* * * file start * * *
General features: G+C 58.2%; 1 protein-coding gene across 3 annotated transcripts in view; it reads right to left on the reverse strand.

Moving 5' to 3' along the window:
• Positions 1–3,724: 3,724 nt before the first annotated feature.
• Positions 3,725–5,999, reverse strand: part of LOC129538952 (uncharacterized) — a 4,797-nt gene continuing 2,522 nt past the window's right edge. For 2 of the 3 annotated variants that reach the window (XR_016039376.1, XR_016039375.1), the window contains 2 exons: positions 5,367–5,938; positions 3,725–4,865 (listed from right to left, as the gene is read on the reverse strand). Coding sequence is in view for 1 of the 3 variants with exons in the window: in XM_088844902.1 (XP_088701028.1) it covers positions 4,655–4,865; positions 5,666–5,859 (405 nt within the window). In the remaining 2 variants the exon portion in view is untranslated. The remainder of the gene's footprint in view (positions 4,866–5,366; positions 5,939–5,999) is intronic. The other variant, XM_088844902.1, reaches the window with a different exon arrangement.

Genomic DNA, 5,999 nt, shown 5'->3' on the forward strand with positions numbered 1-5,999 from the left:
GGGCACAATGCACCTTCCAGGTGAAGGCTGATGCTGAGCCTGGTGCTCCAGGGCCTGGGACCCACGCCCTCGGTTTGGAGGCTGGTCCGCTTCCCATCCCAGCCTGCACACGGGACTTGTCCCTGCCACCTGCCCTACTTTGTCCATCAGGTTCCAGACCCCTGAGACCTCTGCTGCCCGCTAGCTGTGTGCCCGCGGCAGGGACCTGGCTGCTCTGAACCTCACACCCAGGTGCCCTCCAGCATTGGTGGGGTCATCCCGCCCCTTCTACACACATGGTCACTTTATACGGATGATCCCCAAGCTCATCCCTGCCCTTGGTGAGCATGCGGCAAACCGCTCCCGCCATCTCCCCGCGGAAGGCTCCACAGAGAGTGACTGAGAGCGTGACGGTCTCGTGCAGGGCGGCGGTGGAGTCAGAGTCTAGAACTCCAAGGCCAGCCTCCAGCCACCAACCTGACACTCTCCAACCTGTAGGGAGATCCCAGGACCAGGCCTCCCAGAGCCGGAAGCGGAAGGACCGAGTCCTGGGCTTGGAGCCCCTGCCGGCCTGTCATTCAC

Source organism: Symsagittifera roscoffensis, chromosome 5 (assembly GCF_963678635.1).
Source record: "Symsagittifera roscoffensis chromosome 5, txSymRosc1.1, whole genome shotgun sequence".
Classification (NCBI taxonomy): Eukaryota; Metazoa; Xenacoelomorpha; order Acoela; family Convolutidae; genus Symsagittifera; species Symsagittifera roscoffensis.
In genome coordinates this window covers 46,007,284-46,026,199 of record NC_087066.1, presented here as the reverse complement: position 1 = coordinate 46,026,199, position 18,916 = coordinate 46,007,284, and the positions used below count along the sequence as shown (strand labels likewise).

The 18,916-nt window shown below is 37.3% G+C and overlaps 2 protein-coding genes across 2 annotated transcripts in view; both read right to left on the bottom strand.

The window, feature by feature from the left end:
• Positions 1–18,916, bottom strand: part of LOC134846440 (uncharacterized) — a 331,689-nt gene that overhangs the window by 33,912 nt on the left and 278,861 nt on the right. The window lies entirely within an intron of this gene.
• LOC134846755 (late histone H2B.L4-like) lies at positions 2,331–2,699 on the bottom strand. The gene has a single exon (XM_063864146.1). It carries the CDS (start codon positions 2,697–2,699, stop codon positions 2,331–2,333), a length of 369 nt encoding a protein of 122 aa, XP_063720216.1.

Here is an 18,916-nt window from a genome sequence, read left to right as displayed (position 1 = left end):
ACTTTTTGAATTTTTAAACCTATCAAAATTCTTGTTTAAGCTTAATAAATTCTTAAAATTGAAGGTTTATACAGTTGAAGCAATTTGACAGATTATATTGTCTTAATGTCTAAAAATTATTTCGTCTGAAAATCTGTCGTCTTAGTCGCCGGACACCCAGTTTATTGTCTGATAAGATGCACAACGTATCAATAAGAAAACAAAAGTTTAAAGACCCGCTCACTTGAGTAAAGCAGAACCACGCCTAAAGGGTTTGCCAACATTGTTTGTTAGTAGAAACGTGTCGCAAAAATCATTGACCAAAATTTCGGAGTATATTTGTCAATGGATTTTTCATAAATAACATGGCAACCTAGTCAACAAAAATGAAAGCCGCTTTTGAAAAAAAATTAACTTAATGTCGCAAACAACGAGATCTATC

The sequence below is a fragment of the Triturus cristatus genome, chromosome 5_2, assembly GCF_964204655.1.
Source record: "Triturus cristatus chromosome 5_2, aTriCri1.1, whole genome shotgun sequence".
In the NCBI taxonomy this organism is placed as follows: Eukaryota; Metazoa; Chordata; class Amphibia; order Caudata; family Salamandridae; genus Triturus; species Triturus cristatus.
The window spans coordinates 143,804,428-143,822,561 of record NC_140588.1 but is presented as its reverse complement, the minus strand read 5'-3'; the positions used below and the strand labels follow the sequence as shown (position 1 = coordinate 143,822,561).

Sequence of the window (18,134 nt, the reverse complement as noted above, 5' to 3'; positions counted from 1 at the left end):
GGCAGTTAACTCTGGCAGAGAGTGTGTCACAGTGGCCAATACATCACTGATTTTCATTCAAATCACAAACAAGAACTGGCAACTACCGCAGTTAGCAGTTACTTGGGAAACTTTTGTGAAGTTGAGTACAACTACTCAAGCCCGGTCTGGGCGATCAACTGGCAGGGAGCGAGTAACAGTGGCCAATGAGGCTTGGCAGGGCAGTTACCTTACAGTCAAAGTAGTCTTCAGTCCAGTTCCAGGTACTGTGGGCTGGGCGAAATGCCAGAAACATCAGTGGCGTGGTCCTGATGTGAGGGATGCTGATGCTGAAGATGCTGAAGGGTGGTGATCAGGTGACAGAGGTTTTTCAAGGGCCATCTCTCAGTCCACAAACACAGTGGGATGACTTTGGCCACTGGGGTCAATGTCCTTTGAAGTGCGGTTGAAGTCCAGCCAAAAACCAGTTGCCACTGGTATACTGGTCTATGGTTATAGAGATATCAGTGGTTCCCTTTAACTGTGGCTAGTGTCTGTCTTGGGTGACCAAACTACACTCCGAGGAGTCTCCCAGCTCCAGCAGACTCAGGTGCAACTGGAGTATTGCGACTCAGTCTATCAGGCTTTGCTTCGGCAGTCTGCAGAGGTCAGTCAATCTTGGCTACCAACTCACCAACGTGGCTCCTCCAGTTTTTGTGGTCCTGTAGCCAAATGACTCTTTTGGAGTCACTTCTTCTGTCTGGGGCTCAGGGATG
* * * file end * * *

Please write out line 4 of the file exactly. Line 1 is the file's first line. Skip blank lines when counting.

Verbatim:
• Positions 3,725–5,999, reverse strand: part of LOC129538952 (uncharacterized) — a 4,797-nt gene continuing 2,522 nt past the window's right edge. For 2 of the 3 annotated variants that reach the window (XR_016039376.1, XR_016039375.1), the window contains 2 exons: positions 5,367–5,938; positions 3,725–4,865 (listed from right to left, as the gene is read on the reverse strand). Coding sequence is in view for 1 of the 3 variants with exons in the window: in XM_088844902.1 (XP_088701028.1) it covers positions 4,655–4,865; positions 5,666–5,859 (405 nt within the window). In the remaining 2 variants the exon portion in view is untranslated. The remainder of the gene's footprint in view (positions 4,866–5,366; positions 5,939–5,999) is intronic. The other variant, XM_088844902.1, reaches the window with a different exon arrangement.